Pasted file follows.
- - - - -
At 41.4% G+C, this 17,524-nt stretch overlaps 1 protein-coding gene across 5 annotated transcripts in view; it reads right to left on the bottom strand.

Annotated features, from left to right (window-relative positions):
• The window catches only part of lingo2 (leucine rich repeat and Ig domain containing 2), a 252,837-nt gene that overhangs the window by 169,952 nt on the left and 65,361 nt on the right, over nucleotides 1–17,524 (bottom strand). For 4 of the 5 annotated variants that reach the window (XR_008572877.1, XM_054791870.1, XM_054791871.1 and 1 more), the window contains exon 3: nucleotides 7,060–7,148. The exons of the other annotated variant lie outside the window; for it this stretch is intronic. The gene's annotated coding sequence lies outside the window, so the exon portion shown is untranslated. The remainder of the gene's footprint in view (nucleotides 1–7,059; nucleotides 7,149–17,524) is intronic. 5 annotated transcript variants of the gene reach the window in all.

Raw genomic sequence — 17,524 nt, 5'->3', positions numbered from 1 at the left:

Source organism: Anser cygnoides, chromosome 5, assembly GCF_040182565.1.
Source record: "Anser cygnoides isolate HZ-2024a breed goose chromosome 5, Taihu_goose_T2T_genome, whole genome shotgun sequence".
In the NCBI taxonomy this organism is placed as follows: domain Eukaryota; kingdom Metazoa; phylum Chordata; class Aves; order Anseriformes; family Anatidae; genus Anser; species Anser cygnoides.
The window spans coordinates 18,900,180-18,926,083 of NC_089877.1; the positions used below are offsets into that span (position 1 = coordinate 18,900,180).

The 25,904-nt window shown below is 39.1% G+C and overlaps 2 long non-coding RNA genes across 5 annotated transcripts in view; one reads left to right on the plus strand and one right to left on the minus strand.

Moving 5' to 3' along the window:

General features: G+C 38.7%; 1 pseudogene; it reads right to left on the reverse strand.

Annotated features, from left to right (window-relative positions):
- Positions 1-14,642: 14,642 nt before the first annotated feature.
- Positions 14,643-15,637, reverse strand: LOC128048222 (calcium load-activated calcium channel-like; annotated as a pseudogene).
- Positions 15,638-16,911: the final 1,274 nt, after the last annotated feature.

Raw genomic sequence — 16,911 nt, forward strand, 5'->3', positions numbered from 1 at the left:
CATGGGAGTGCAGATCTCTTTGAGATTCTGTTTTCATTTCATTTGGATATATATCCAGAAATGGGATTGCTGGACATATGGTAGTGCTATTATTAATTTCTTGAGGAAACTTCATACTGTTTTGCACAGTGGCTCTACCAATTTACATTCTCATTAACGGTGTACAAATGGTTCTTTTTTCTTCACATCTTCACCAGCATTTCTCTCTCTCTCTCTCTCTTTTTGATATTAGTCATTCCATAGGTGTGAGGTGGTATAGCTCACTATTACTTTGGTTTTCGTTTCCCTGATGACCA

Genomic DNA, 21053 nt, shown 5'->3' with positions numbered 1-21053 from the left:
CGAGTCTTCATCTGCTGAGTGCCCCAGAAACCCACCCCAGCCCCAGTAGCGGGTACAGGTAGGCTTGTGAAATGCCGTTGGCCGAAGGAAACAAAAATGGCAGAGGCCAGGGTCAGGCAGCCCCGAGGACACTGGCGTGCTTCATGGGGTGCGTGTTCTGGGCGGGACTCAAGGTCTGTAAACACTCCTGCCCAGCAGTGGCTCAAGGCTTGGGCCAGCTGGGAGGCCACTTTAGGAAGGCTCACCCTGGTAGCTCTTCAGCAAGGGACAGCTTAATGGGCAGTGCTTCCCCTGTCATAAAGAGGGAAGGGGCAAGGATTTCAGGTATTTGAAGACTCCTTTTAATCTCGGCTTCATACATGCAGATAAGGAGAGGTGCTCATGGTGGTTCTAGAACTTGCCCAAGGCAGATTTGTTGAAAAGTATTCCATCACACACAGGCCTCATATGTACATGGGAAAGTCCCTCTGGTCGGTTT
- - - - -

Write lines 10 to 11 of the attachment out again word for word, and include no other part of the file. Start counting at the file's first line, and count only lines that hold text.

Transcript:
Moving 5' to 3' along the window:

General features: G+C 38.7%; 1 pseudogene; it reads right to left on the reverse strand.